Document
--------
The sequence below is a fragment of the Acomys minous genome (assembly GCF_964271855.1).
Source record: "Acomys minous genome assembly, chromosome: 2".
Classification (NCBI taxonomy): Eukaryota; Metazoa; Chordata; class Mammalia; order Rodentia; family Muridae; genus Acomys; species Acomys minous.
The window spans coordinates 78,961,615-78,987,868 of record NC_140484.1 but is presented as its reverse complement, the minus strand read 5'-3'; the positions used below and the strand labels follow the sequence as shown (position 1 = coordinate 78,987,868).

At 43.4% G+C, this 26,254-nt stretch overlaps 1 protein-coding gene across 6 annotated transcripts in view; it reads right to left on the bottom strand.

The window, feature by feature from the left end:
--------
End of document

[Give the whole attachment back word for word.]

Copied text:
The sequence below is a fragment of the Acomys minous genome (assembly GCF_964271855.1).
Source record: "Acomys minous genome assembly, chromosome: 2".
Classification (NCBI taxonomy): Eukaryota; Metazoa; Chordata; class Mammalia; order Rodentia; family Muridae; genus Acomys; species Acomys minous.
The window spans coordinates 78,961,615-78,987,868 of record NC_140484.1 but is presented as its reverse complement, the minus strand read 5'-3'; the positions used below and the strand labels follow the sequence as shown (position 1 = coordinate 78,987,868).

At 43.4% G+C, this 26,254-nt stretch overlaps 1 protein-coding gene across 6 annotated transcripts in view; it reads right to left on the bottom strand.

The window, feature by feature from the left end: